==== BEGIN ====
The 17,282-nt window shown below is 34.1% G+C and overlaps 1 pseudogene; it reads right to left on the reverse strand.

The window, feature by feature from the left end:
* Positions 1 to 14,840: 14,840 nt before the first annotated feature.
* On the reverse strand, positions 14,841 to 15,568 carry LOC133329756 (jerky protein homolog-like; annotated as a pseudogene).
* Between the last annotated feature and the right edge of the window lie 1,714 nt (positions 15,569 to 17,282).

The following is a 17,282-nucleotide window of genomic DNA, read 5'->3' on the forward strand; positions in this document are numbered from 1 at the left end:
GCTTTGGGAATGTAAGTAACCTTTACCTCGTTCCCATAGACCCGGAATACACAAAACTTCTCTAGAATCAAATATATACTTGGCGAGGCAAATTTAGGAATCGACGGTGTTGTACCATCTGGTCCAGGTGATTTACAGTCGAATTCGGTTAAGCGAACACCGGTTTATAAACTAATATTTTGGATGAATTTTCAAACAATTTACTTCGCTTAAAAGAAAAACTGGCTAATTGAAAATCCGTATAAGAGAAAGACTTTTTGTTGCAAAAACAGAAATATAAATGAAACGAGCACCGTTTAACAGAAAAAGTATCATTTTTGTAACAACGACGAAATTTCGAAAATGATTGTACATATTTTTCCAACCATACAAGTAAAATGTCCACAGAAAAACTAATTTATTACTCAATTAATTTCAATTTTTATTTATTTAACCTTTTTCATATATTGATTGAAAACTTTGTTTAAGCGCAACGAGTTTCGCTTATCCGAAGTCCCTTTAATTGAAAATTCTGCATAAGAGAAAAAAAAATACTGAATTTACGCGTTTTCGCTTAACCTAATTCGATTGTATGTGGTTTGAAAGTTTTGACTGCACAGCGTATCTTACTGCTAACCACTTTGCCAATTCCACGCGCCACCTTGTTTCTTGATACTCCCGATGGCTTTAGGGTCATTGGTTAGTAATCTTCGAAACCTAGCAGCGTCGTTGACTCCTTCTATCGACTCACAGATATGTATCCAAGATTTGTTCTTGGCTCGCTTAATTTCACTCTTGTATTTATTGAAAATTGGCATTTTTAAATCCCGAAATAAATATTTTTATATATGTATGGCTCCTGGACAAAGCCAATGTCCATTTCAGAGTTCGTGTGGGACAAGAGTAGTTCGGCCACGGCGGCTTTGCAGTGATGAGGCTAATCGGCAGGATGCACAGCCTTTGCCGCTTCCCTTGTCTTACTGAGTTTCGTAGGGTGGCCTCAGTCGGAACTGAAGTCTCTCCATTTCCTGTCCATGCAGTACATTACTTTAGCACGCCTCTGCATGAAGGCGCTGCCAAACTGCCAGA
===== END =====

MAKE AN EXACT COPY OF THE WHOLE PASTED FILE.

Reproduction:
The 17,282-nt window shown below is 34.1% G+C and overlaps 1 pseudogene; it reads right to left on the reverse strand.

The window, feature by feature from the left end:
* Positions 1 to 14,840: 14,840 nt before the first annotated feature.
* On the reverse strand, positions 14,841 to 15,568 carry LOC133329756 (jerky protein homolog-like; annotated as a pseudogene).
* Between the last annotated feature and the right edge of the window lie 1,714 nt (positions 15,569 to 17,282).

The following is a 17,282-nucleotide window of genomic DNA, read 5'->3' on the forward strand; positions in this document are numbered from 1 at the left end:
GCTTTGGGAATGTAAGTAACCTTTACCTCGTTCCCATAGACCCGGAATACACAAAACTTCTCTAGAATCAAATATATACTTGGCGAGGCAAATTTAGGAATCGACGGTGTTGTACCATCTGGTCCAGGTGATTTACAGTCGAATTCGGTTAAGCGAACACCGGTTTATAAACTAATATTTTGGATGAATTTTCAAACAATTTACTTCGCTTAAAAGAAAAACTGGCTAATTGAAAATCCGTATAAGAGAAAGACTTTTTGTTGCAAAAACAGAAATATAAATGAAACGAGCACCGTTTAACAGAAAAAGTATCATTTTTGTAACAACGACGAAATTTCGAAAATGATTGTACATATTTTTCCAACCATACAAGTAAAATGTCCACAGAAAAACTAATTTATTACTCAATTAATTTCAATTTTTATTTATTTAACCTTTTTCATATATTGATTGAAAACTTTGTTTAAGCGCAACGAGTTTCGCTTATCCGAAGTCCCTTTAATTGAAAATTCTGCATAAGAGAAAAAAAAATACTGAATTTACGCGTTTTCGCTTAACCTAATTCGATTGTATGTGGTTTGAAAGTTTTGACTGCACAGCGTATCTTACTGCTAACCACTTTGCCAATTCCACGCGCCACCTTGTTTCTTGATACTCCCGATGGCTTTAGGGTCATTGGTTAGTAATCTTCGAAACCTAGCAGCGTCGTTGACTCCTTCTATCGACTCACAGATATGTATCCAAGATTTGTTCTTGGCTCGCTTAATTTCACTCTTGTATTTATTGAAAATTGGCATTTTTAAATCCCGAAATAAATATTTTTATATATGTATGGCTCCTGGACAAAGCCAATGTCCATTTCAGAGTTCGTGTGGGACAAGAGTAGTTCGGCCACGGCGGCTTTGCAGTGATGAGGCTAATCGGCAGGATGCACAGCCTTTGCCGCTTCCCTTGTCTTACTGAGTTTCGTAGGGTGGCCTCAGTCGGAACTGAAGTCTCTCCATTTCCTGTCCATGCAGTACATTACTTTAGCACGCCTCTGCATGAAGGCGCTGCCAAACTGCCAGA